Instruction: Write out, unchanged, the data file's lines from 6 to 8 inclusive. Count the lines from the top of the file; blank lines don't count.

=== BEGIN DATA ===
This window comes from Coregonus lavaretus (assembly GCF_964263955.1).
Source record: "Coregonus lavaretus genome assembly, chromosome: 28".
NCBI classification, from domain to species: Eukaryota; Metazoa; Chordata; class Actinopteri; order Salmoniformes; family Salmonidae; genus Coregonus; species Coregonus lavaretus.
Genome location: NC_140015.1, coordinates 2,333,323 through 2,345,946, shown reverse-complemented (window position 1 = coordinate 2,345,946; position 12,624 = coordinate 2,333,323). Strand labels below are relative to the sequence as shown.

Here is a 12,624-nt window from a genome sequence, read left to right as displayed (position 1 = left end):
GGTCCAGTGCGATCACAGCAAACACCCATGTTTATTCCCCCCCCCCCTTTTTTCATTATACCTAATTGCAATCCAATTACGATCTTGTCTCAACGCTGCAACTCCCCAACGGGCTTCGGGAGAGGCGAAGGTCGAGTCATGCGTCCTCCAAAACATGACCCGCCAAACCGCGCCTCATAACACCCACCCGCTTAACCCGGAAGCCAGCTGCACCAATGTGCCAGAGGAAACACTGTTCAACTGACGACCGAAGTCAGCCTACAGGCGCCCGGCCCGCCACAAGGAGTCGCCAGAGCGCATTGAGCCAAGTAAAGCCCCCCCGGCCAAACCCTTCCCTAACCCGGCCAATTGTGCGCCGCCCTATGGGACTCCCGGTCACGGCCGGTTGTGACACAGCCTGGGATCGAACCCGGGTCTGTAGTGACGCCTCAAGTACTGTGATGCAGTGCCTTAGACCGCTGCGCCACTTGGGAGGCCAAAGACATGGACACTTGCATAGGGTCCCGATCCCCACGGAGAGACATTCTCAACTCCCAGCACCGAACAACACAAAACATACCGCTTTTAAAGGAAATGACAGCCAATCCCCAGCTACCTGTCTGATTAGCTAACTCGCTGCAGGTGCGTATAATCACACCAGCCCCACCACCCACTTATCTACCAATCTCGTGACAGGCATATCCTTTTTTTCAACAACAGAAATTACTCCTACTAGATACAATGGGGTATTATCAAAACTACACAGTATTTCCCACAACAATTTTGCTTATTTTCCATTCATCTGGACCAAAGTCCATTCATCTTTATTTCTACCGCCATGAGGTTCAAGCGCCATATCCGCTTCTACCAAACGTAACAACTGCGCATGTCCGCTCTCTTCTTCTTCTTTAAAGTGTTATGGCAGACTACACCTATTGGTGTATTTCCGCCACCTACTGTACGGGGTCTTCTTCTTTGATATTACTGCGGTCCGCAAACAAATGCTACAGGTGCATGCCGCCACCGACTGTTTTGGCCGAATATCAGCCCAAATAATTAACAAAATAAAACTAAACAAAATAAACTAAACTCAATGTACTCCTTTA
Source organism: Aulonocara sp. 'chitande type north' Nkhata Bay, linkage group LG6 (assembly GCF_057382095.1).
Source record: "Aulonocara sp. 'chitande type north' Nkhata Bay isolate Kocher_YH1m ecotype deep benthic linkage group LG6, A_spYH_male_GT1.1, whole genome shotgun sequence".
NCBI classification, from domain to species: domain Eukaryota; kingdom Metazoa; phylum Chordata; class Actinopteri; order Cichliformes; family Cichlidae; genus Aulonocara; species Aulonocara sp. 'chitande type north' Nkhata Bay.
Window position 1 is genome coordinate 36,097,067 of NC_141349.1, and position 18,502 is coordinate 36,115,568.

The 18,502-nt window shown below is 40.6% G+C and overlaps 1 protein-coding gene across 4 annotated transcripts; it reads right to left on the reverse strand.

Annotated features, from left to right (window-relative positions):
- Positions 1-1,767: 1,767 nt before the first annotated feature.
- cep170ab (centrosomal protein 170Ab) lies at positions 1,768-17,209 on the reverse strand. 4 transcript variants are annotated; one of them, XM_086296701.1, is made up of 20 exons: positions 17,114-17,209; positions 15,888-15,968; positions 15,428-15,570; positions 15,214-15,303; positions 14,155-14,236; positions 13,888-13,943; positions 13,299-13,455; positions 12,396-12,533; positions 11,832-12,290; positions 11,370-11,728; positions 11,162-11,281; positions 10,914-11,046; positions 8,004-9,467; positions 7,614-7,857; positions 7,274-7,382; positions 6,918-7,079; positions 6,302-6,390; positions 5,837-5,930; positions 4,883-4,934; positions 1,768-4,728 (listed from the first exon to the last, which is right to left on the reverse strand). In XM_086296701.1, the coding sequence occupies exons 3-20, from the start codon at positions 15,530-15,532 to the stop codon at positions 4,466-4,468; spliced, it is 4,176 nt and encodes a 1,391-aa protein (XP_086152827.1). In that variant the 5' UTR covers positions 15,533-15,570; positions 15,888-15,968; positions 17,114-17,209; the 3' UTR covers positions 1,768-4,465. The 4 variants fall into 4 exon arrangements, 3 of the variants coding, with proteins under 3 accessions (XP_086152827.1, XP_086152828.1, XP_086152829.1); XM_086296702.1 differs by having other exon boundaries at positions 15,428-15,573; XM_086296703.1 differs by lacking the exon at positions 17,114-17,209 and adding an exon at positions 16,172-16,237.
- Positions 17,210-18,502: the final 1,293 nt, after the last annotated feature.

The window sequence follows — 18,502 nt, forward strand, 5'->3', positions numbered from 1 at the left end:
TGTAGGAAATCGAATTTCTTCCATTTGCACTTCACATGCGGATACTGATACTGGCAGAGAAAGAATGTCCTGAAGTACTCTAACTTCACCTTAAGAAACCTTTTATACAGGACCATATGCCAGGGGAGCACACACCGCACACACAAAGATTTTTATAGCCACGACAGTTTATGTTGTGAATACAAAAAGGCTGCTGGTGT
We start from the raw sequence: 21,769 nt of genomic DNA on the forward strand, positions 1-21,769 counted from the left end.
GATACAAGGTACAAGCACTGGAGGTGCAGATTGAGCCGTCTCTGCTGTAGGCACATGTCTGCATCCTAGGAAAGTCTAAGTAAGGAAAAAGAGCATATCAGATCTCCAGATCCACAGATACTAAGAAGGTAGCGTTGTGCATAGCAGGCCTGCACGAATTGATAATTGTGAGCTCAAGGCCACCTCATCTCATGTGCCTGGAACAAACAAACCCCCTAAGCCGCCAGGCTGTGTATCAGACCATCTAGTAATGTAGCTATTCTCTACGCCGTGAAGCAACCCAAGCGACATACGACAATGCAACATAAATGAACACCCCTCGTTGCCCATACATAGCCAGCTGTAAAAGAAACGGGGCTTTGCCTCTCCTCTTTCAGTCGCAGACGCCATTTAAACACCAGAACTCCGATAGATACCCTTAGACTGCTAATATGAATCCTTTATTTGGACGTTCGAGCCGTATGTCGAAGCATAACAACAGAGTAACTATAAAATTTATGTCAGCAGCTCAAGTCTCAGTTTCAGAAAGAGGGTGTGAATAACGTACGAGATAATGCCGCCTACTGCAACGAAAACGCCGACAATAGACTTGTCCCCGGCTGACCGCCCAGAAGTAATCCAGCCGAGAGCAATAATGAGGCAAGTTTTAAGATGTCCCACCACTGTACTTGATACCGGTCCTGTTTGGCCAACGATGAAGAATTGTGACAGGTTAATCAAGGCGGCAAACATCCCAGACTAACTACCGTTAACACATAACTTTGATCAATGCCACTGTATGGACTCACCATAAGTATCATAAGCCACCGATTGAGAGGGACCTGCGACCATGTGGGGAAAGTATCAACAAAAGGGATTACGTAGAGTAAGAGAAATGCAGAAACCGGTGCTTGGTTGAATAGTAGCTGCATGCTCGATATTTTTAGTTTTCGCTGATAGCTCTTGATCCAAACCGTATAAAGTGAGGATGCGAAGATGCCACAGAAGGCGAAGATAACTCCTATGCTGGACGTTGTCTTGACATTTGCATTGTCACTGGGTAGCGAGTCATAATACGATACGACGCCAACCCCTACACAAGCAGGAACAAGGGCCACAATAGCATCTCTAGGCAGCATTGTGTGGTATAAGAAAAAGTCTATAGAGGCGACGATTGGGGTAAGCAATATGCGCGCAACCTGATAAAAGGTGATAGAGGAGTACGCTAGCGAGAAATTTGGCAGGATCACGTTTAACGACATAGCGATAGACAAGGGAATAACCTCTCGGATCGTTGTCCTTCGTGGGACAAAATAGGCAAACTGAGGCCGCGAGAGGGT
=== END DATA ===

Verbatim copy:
GGTCCAGTGCGATCACAGCAAACACCCATGTTTATTCCCCCCCCCCCTTTTTTCATTATACCTAATTGCAATCCAATTACGATCTTGTCTCAACGCTGCAACTCCCCAACGGGCTTCGGGAGAGGCGAAGGTCGAGTCATGCGTCCTCCAAAACATGACCCGCCAAACCGCGCCTCATAACACCCACCCGCTTAACCCGGAAGCCAGCTGCACCAATGTGCCAGAGGAAACACTGTTCAACTGACGACCGAAGTCAGCCTACAGGCGCCCGGCCCGCCACAAGGAGTCGCCAGAGCGCATTGAGCCAAGTAAAGCCCCCCCGGCCAAACCCTTCCCTAACCCGGCCAATTGTGCGCCGCCCTATGGGACTCCCGGTCACGGCCGGTTGTGACACAGCCTGGGATCGAACCCGGGTCTGTAGTGACGCCTCAAGTACTGTGATGCAGTGCCTTAGACCGCTGCGCCACTTGGGAGGCCAAAGACATGGACACTTGCATAGGGTCCCGATCCCCACGGAGAGACATTCTCAACTCCCAGCACCGAACAACACAAAACATACCGCTTTTAAAGGAAATGACAGCCAATCCCCAGCTACCTGTCTGATTAGCTAACTCGCTGCAGGTGCGTATAATCACACCAGCCCCACCACCCACTTATCTACCAATCTCGTGACAGGCATATCCTTTTTTTCAACAACAGAAATTACTCCTACTAGATACAATGGGGTATTATCAAAACTACACAGTATTTCCCACAACAATTTTGCTTATTTTCCATTCATCTGGACCAAAGTCCATTCATCTTTATTTCTACCGCCATGAGGTTCAAGCGCCATATCCGCTTCTACCAAACGTAACAACTGCGCATGTCCGCTCTCTTCTTCTTCTTTAAAGTGTTATGGCAGACTACACCTATTGGTGTATTTCCGCCACCTACTGTACGGGGTCTTCTTCTTTGATATTACTGCGGTCCGCAAACAAATGCTACAGGTGCATGCCGCCACCGACTGTTTTGGCCGAATATCAGCCCAAATAATTAACAAAATAAAACTAAACAAAATAAACTAAACTCAATGTACTCCTTTA
Source organism: Aulonocara sp. 'chitande type north' Nkhata Bay, linkage group LG6 (assembly GCF_057382095.1).
Source record: "Aulonocara sp. 'chitande type north' Nkhata Bay isolate Kocher_YH1m ecotype deep benthic linkage group LG6, A_spYH_male_GT1.1, whole genome shotgun sequence".